Face Your Fear of Failure

The start of the new year is often promoted as a time to be optimistic, to make a fresh start, and to get excited about our goals. So why am I bringing up the other f word? Failure? First off, I am a big believer in positive thinking. Becoming aware of negative self-talk and replacing it with positive affirmations is a great way to improve your mood. But let’s face it – we often have nagging fears about the future and whether things in our lives will go as planned. Because often they don’t.

Here is the second of five tips to boost your self-confidence in 2018:

Tip #2 – Cope Ahead of Time with Failure 

This skill is adapted from Dr. Marsha M. Linehan’s 2015 DBT Skills Training curriculum. It is a written exercise that you will need to schedule some time for. I recommend that you do it alone,  in a quiet place, where you are not likely to be interrupted for at least two to three hours. Timing is important. If you are emotionally overwhelmed, exhausted, or feeling  anxious or depressed, then you should wait until your mood is more positive, or at least neutral, before launching into this exercise. Follow these simple steps:

A.  Write down the worst possible failures that could stop you from achieving your goals for the future. Chose the big ones – the ones that keep you up at night. Be specific when describing these situations. Identify the uncomfortable emotions and/or ineffective actions that are likely to occur as a result of these issues.

B.  Decide what specific actions you will take in order to cope effectively with each of these potential failures. Write them down in as much detail as possible. Identify the resources you will need, how you plan to obtain them, and who will support you emotionally as you are going through these events. Note – If this part is too difficult for you right now, then stop the exercise and take a break. Come back to it after a day or two and see if it is easier.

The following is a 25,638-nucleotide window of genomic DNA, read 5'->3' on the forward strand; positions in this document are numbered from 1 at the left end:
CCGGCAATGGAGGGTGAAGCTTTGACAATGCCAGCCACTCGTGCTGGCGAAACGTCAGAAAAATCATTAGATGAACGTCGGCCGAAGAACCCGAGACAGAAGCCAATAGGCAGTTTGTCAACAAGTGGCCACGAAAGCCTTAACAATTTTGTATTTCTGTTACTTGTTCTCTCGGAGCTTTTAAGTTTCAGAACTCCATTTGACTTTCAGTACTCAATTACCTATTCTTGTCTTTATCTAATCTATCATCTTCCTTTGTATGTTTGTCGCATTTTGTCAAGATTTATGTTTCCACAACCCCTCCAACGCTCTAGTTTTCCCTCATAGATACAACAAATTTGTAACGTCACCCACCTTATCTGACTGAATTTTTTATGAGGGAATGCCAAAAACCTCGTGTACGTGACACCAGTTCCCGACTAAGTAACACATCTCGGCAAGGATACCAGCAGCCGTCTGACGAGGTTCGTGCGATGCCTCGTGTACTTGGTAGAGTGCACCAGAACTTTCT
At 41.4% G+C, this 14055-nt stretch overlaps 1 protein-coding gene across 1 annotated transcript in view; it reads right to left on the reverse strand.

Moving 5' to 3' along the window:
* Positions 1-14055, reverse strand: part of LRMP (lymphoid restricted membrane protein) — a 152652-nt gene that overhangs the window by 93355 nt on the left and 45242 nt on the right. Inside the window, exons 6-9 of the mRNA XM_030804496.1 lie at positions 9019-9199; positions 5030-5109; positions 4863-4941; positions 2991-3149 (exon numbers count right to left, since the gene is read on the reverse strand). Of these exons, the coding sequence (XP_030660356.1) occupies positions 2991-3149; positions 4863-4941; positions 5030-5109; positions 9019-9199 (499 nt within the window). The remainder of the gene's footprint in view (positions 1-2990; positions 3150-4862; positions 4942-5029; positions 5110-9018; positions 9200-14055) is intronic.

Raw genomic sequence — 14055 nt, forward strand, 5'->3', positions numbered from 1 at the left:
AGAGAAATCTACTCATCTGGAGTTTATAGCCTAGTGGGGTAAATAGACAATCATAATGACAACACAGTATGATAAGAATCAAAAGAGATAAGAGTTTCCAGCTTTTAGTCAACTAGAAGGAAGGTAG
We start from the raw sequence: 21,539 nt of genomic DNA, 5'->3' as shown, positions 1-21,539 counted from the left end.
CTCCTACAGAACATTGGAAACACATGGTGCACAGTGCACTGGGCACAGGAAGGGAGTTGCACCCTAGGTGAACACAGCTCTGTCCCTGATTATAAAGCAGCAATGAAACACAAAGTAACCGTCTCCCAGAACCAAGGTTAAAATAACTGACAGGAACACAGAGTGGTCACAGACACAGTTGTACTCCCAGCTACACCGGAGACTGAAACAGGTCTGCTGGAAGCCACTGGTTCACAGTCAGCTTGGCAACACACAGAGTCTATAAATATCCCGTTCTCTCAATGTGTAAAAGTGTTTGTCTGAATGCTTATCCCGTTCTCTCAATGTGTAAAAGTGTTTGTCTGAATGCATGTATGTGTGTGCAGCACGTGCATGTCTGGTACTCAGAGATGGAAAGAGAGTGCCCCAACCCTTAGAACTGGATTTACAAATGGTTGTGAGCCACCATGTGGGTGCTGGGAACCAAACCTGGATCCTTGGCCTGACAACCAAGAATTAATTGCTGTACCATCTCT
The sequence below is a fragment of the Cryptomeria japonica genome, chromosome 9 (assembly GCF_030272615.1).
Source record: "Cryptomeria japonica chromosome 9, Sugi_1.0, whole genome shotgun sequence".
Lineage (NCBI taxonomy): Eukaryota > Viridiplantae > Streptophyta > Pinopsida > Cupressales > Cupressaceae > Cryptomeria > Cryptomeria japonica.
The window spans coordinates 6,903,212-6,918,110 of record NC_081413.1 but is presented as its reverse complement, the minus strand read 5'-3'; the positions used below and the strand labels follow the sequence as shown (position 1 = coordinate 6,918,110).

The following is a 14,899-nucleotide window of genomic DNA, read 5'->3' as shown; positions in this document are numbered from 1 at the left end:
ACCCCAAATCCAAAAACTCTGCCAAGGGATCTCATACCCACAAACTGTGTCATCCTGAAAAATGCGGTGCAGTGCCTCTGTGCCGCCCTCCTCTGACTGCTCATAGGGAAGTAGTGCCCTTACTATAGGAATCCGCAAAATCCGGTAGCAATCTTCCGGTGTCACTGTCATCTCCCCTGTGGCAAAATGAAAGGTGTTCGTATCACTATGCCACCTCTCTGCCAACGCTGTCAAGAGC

C.  Imagine yourself experiencing these failures right now. Not in the future. Not like you’re watching a bad movie. You are going through it RIGHT NOW.  And yes, your anxiety level may rise if you’ve doing this exercise correctly.

D.  Rehearse the plan you laid out in B to cope effectively with each situation. Mentally run through exactly what you will do,  and imagine yourself being successful. New problems may come up in your mind as you do this. If so, then imagine yourself coping effectively with those as well. Imagine yourself dealing competently with your worst failures.

E.  Relax. This is the most important step.  And I don’t mean lay down in front of the television and zone out. It is important to do something deeply relaxing. Go get a massage. Go for a run or a hike. Meditate for 30 minutes. Do a Yoga or Pilates class. Soak in a hot tub under the stars. Do whatever relaxes your entire being.

When we pursue our goals, we are going out on a limb and taking risks. When we take risks, we often experience a vague, nagging fear of failure whispering persistently “what if…”. The Cope Ahead exercise allows you to sit down, face those fears head on, and essentially shut down those persistent fears, which contribute to feelings of low self-confidence. You must allow yourself to feel anxious during this exercise. You may not experience immediate relief after you rehearse your plans for coping effectively. Self-doubt might creep in.

Be willing to accept that success does not always arrive according to your time frame, or in the form that you envision. Find that sweet spot where you are capitalizing on your strengths but also stretching outside of your comfort zone. Know that failure does not symbolize the end, but rather a new beginning. Your self-confidence will soar once you have tamed your fear of failure.

Disclaimer- The information contained in this blog does not represent medical or mental health advice, treatment or diagnosis. This blog was created for educational purposes only.